CASPER — In 2016, the Russian government successfully hacked America’s elections.
It hijacked messaging, assisted certain candidates and, in some cases, even managed to breach a state’s voter registration system.
With the 2020 election approaching, states around the country are working diligently to avoid further influence in their elections, doing everything from upgrading their voting systems to taking a magnifying glass to their own practices in-house.
But election interference, according to the nonpartisan Alliance for Securing Democracy’s Head of Research Jessica Brandt, is not just about voter fraud or computer hacking: it’s about messaging as well.
Beyond the physical infiltration of voting systems across the nation, the Russian government infiltrated its psyche as well, taking control of popular narratives on both the right and the left to sow disorder, undermine fact and redirect public opinion to suit its objectives.
For the past several months, the alliance has worked to develop tools to track the source of those narratives, creating an online dashboard to track Russian propaganda in real-time as well as a tool called the Information Operations Archive: a search engine allowing researchers and members of the public to track the spread of information used to influence public opinion.
While it’s not always apparent, exploitative messaging can intertwine very closely with election integrity, Brandt said. Disinformation is one of the primary tools used to do that.
“It’s really detrimental to democracy, and something that they’ve tried again and again,” said Brandt.
At the local level, Brandt said that it’s critical for the public to carefully analyze the messages they receive to discern whether the messages they’re receiving and basing their opinions on are merely ideological, or something more sinister.
“One of the things I worry about in 2020 is perception hacking or false-flag operations that could weaponize our expectation there might be interference,” said Brandt, noting the fact Russia infiltrated Illinois’ voter rolls but chose to make no changes. “It puts us in a position to question the outcome of the election. You don’t have to change a single vote to create the impression that you did, and that is extraordinarily damaging.”
In the lead-up to the 2018 elections, Secretary of State Ed Buchanan maintained Wyoming is sufficiently equipped to combat voter fraud, a point underscored in a press release last election day outlining all of the safeguards the state’s elections system had in place.
“Wyoming’s citizens will be given every possible opportunity to cast a ballot because Wyoming elections are run with the utmost integrity from beginning to end,” Buchanan said at the time. “On Election Day voters can be confident in election procedures that protect our right to vote and the confidentiality of our ballots. And every voter can be confident that their vote will be counted and counted accurately—one person, one vote, no exceptions.”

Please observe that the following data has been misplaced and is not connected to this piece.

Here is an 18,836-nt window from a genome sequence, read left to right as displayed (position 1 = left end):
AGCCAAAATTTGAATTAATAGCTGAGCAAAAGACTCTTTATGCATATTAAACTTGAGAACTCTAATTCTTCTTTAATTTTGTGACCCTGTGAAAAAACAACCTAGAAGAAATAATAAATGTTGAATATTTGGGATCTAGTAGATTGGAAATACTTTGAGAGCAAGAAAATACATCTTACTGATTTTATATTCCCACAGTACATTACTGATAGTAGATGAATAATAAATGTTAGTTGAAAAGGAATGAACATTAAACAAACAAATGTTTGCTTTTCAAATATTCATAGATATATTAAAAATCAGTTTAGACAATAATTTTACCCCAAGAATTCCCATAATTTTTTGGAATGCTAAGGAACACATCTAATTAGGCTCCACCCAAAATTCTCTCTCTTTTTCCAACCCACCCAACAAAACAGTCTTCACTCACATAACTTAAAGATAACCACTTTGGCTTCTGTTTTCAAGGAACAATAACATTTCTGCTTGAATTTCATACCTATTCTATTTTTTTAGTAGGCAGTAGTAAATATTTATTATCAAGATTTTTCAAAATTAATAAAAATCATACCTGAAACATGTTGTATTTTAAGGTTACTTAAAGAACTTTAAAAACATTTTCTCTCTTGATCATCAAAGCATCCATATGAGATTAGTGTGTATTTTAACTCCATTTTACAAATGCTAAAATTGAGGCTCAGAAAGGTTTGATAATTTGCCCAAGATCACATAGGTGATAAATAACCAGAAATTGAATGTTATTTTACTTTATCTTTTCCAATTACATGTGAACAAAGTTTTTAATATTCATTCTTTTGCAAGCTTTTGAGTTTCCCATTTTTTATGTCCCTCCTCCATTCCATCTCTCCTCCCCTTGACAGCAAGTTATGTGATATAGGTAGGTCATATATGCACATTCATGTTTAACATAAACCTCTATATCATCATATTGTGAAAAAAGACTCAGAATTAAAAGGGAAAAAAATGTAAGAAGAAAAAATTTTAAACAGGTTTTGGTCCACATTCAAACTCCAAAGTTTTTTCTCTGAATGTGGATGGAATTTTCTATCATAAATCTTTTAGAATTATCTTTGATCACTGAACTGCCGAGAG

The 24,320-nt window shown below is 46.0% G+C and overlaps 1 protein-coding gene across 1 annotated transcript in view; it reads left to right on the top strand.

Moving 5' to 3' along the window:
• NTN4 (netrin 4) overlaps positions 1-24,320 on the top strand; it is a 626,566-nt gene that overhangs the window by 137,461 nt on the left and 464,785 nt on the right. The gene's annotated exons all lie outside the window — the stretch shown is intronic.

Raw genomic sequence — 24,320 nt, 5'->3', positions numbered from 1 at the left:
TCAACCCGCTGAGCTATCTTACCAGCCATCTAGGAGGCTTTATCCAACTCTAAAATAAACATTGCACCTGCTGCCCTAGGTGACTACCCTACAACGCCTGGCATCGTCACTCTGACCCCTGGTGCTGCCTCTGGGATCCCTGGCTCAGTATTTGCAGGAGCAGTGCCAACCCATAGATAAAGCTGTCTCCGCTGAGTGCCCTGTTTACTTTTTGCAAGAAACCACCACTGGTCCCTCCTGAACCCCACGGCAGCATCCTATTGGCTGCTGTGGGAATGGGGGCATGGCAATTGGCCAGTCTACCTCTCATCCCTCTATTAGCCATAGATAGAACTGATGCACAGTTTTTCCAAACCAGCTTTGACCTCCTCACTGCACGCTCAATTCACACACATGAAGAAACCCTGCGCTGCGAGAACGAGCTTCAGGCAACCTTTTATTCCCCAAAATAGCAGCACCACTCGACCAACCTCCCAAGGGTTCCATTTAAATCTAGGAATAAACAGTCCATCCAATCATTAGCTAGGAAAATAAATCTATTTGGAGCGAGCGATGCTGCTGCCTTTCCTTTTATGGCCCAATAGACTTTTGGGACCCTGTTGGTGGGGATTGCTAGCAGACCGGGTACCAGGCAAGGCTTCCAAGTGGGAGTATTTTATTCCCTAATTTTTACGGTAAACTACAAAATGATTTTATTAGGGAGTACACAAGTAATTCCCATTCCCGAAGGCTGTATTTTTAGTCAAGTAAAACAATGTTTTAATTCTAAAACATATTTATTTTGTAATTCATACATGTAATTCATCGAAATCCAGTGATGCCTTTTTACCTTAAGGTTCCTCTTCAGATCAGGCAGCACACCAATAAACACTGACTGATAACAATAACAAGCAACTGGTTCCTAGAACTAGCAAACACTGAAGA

However, Wyoming – according to the experts – could still do better. A February 2018 report from the Center for American Progress gave Wyoming’s election systems a “C” grade due to its lack of a post-election audit process and a number of increasingly obsolete voting machines in need of replacement.
Recently, though, Wyoming has made significant strides toward improving its grade.
After the Secretary of State’s office launched an effort with county clerks to evaluate voting equipment in 2017 (which was taken on after then-secretary Ed Murray declined to join a White House-led commission to investigate allegations of voter fraud), the Wyoming Legislature voted last session to appropriate $7.5 million into an election readiness account intended, primarily, to upgrade outdated voting equipment all over the state. That amount was bolstered by $3 million in federal funding allocated in 2018 by the Trump administration.
At the same time, the Wyoming County Clerk’s Association has been spearheading efforts to align Wyoming’s election code with best practices outlined by the federal government.
Other measures, however, have been less popular. In the Wyoming Legislature, a committed group of Republican lawmakers and the state party itself have pushed enthusiastically for legislation to impose strict voter identification requirements on Wyoming voters – a measure supported by 80 percent of voters nationally, according to a 2016 Gallup poll.
Conservative leaders like the Wyoming Liberty Group’s Susan Gore have been pushing for increased accountability measures in verifying who is casting a vote as a means of maintaining election integrity. In an op-ed published in October, Gore argued voter identification laws can help diminish the likelihood of election interference driven by fraud. However, state officials have stated several times this year that no instances of fraud have taken place in any of Wyoming’s recent elections.
If passed, any such bill would likely face challenges, according to a recent memo from the Legislative Service Office on a recent piece of voter I.D. legislation.
“It is possible that the bill if enacted may be challenged as violating the Federal and State constitutions and federal law,” it read.